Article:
Thursday, December 7, 2023

Gov't Officially Disbands Hizbut Tahrir Indonesia

Dames Alexander Sinaga, Alin Almanar & Novi Setuningsih
July 19, 2017 | 5:27 pm
A man is seen passing the offices of Hizbut Tahrir Indonesia in Jakarta in this May 2017 file photo. (Antara Photo/Adeng Bustomi)
A man is seen passing the offices of Hizbut Tahrir Indonesia in Jakarta in this May 2017 file photo. (Antara Photo/Adeng Bustomi)

Jakarta. The government officially disbanded the hardline Islamic group Hizbut Tahrir Indonesia for threatening national unity and the Pancasila state ideology, a senior level official at the Ministry of Justice and Human Rights said on Wednesday (19/07).

The announcement came a week after President Joko "Jokowi" Widodo signed a government regulation in lieu of law, or Perppu, that expands the powers of the Justice Ministry to dismantle mass organizations deemed threats to national security and unity.

"With the revocation of its legal status, in accordance with Article 80A of the Perppu, we declare HTI disbanded," Freddy Harris, director general of law administration at the ministry, said during a press conference in Jakarta.

Freddy said HTI, the local chapter of Hizbut Tahrir, an international organization aimed at establishing a pan-Islamic theocracy in the Muslim world, is considered to have engaged in activities that promote ideologies not in line with Pancasila.

President Jokowi said the government decided to disband the hardline group after conducting a long-term observation and receiving suggestions from the ulema, or Muslim scholars, and community leaders.

"It has been said that the government conducted a long-term investigation and observation of the organization, and it has also received suggestions from many circles, including the ulema and the public. And the decision was made today," Jokowi told reporters at the Jakarta Convention Center on Wednesday.

HTI was involved in organizing several mass demonstrations against jailed former Jakarta governor Basuki "Ahok" Tjahaja Purnama, whom many believe was unfairly targeted.

However, HTI, unlike other Islamist groups such as the Guardians of the Indonesian Ulema Council's Fatwas (GNPF-MUI) and the Islamic Defenders Front (FPI), has had a presence in Indonesia since the 1980s. It has largely been a campus-based movement with well-attended meetings and rallies. HTI is known as non-violent mass organization.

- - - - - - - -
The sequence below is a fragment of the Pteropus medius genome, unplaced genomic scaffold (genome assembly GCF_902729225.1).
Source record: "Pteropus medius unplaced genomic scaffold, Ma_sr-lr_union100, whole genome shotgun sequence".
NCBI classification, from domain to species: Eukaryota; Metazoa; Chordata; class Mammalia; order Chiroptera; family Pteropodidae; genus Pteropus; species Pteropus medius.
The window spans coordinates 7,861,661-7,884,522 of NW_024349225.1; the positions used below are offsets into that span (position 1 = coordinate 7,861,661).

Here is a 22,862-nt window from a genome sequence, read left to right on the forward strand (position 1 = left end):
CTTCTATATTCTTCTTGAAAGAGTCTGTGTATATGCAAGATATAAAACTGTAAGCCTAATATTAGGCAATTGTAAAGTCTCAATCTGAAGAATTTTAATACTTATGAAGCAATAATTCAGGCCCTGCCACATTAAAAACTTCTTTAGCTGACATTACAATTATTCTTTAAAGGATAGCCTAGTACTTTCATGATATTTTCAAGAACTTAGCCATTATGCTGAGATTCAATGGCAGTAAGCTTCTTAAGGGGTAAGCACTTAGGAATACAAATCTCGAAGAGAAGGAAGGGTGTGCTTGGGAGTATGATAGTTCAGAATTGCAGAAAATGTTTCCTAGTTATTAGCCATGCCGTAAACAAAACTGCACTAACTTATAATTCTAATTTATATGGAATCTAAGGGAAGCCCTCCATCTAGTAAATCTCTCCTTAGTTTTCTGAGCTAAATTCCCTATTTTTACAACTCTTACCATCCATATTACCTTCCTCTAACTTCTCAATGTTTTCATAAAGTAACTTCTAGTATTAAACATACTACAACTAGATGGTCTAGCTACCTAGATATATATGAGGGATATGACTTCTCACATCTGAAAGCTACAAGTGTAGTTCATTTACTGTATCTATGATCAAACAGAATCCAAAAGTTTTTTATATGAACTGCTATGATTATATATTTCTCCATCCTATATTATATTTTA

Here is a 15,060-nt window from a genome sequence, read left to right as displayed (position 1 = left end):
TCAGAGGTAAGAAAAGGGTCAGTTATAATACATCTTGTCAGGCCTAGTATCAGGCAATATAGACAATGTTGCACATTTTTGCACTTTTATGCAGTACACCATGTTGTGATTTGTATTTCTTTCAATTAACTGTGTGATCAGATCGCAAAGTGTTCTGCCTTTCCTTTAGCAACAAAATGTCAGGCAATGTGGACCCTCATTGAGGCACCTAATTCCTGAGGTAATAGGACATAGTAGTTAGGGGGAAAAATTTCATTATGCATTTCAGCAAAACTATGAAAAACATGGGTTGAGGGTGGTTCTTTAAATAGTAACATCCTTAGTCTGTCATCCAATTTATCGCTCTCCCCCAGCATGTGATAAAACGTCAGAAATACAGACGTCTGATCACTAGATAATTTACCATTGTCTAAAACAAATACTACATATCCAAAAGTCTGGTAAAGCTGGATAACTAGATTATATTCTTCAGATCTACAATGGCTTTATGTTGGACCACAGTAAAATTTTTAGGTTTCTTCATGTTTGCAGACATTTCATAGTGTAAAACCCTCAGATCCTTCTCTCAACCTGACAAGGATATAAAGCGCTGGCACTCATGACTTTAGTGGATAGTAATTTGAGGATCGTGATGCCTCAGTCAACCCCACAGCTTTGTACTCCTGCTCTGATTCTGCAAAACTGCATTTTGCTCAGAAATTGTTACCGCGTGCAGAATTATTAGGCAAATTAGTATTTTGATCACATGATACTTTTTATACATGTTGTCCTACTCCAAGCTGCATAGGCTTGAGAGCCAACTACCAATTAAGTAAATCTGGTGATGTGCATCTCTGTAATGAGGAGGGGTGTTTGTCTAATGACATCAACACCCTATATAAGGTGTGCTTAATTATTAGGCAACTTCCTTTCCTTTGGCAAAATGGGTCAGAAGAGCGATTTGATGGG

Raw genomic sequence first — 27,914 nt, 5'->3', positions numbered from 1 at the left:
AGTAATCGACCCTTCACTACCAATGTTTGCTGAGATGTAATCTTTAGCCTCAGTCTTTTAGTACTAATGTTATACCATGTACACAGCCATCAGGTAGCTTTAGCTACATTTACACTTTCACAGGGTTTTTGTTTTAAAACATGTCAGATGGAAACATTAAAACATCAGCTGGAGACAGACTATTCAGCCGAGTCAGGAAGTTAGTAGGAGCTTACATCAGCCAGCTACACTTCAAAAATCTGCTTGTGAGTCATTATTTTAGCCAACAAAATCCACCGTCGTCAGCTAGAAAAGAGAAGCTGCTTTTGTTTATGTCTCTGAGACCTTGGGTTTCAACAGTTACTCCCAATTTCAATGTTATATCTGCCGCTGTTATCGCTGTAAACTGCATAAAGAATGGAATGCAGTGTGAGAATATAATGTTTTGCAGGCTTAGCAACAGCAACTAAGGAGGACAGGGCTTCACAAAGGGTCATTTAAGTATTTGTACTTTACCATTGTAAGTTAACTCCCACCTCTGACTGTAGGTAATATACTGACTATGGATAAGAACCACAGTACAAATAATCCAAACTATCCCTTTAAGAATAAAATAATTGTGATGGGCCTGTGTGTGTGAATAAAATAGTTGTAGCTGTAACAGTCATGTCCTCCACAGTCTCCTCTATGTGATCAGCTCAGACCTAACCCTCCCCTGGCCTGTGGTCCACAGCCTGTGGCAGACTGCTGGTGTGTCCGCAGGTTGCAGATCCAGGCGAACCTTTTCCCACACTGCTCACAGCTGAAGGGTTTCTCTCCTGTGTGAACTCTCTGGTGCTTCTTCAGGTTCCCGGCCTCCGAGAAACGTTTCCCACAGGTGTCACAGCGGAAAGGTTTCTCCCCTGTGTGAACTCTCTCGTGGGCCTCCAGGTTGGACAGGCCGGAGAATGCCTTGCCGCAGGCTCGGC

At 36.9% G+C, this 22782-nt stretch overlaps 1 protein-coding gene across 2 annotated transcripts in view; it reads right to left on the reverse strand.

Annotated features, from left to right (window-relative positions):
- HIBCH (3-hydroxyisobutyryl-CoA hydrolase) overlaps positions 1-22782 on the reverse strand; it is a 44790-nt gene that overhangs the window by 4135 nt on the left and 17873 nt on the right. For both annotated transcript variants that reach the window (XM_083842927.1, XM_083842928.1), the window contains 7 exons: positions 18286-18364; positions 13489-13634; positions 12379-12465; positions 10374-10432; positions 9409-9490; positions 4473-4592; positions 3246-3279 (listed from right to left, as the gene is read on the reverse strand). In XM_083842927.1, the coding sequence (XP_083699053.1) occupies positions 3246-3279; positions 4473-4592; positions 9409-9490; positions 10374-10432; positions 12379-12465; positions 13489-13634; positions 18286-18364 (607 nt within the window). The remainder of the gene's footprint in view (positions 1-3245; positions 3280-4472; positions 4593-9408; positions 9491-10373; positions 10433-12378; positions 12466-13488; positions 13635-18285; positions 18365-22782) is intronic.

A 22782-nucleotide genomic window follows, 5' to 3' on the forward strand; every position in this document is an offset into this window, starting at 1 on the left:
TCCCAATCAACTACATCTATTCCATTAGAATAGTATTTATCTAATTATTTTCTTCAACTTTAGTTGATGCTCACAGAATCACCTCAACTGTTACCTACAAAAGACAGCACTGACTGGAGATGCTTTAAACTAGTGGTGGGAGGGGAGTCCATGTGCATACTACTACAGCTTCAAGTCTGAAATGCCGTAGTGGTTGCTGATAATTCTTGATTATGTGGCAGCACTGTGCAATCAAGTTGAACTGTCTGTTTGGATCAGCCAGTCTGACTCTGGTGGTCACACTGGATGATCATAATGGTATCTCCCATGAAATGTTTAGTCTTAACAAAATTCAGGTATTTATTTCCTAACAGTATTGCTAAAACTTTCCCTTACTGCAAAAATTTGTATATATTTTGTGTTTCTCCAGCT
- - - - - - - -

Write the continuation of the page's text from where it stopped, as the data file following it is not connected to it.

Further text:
HTI's Response

HTI responded immediately to the announcement of its disbandment by saying that it plans to take the case to the State Administrative Court (PTUN).

Last week, it also sought to challenge the Perppu, which has sparked protests from human rights groups that said the measure could threaten Indonesia's hard-won democracy, because it could be misused to also take down other mass organizations.

"The revocation of HTI's legal status is a clear proof of arbitrary action by the government," HTI spokesman Ismail Yusanto said.

He added that in accordance with Perppu No 2/2017, the revocation of the legal status of a mass organization must first receive an administrative sanction that states the violations committed by the mass organization and before that, the government must also issue a warning letter.

"Until this day, HTI does not know what mistake it has made, because there has been no warning whatsoever, as required by the Perppu," Ismail said.

He accused the government of violating its self-made rules, saying that this is evidence of arbitrariness or tyranny, because the government abolished the judicial process in its move to disband the organization.

"HTI will not remain silent. HTI will take legal action," Ismail said.

Not Healthy for Indonesian Democracy

Vedi Hadiz, professor in Asian studies at the University of Melbourne, told the Jakarta Globe on Thursday that the measures authorized by the Perppu are not healthy for Indonesian democracy.

Vedi said the powers the government has given itself to ban organizations without judicial process can be easily misused.

"In the future, organizations may be considered 'too liberal' and therefore against Pancasila too. If the idea is to curb Islamic radicalism, the measure might backfire too because members of organizations that are banned may instead go underground," he said.

Banned organizations are difficult to monitor and may also be more likely to be involved in violent actions, Vedi added.

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